A few weeks back I was in conversation with the programmers at work, who are considerably younger than this old programmer. (They are generally patient with my archaic knowledge of such things as COBOL, but sometimes you can see in their eyes that they are wondering if I was on speaking terms with any of the dinosaurs.) The conversation turned to Facebook and Twitter. Did I use them?
Well, I said, I had set up a Facebook account but I just couldn't yet see where it might fit into my world. I primarily wanted a presence there so that old high school and college friends might be able to connect, keeping in mind that my old high school and college friends are doddering and elderly themselves. I really didn't expect to spend much time there.
Then a couple of my genealogy contacts started posting messages and picking back and forth with each other. I couldn't keep out of that. Then a former co-worker who moved to New York City made contact and it was fun to have a way to fire off a brief "hey, how are you" and find out she was doing ok when there is no longer much we have in common to chat about. She travels a lot and takes great pictures, so I am also able to enjoy her adventures in a vicarious way, one brief moment captured at a time.
Then some current co-workers came on board. We don't always have time to chat at the office and it has provided little glimpses into what we do when we don't have our noses to the grindstone.
And now we have a small community of first cousins who are tweaking each other's noses. I have often wished we first cousins were in better contact and I am sensing this might be a way for us to keep in touch and get to know each other as adults, one zinger at a time. So far there are six of us active and I hope our number grows. I've often envied the sibling relationships that exist in the group of first cousins of which my father was a member. While I don't expect Facebook to create that kind of environment for us, at least it gives us a venue to communicate in brief conversational bursts and learn something about each other.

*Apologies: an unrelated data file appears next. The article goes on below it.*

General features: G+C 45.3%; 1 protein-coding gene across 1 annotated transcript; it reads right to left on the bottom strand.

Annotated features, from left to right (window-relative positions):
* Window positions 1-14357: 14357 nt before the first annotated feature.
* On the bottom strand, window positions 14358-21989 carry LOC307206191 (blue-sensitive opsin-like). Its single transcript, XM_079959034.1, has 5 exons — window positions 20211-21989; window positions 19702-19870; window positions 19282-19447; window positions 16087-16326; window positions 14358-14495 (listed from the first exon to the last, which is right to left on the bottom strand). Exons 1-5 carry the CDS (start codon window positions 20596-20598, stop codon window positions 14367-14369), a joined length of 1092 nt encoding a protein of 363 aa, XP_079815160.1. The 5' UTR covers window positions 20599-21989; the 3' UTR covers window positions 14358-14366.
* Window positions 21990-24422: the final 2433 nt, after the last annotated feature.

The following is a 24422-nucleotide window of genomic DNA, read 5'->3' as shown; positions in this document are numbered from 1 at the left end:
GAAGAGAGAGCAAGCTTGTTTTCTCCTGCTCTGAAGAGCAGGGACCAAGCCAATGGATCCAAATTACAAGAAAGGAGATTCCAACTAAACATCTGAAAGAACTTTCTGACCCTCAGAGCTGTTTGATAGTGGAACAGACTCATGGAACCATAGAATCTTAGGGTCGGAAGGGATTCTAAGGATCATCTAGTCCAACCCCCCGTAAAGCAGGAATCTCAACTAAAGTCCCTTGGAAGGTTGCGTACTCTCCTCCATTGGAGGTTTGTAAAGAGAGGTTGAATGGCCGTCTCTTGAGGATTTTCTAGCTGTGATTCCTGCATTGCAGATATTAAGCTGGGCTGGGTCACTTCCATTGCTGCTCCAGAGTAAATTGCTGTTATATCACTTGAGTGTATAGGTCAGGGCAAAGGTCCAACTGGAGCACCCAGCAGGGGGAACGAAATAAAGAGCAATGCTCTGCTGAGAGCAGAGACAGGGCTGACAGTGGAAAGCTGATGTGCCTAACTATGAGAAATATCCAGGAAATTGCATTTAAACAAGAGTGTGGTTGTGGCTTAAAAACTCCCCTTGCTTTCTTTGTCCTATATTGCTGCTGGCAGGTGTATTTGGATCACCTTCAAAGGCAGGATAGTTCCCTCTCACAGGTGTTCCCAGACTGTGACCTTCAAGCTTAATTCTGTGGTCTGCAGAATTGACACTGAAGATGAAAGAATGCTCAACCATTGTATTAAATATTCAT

In a few weeks I've gone from seeing little use for the application to looking forward to checking in a half dozen times a day to see what's going on. If nobody is active, there is always an interesting quiz to take. That in itself can get addictive.
And we won't even discuss the Farm Town game. It's not an addiction, it's an obsession. My fondness for games, and especially sim-type games, has cause me to adopt Farm Town with a vengeance. I continue to have a great time building my little farm, planting my watermelons, peas, cotton and such and then going into the Farm Town community to hire folks to come harvest when the crops come in. Yes, it is a complete waste of time. I am enjoying it immensely.
So, I give. I'm an active participant in Facebook.
Now Twitter on the other hand? I don't think so. I just don't see the point of logging my entire day, line by line. Who cares that I'm standing in line at Starbucks? I'm afraid Twitter will have to do without me.
After all, there's no Farm Town there.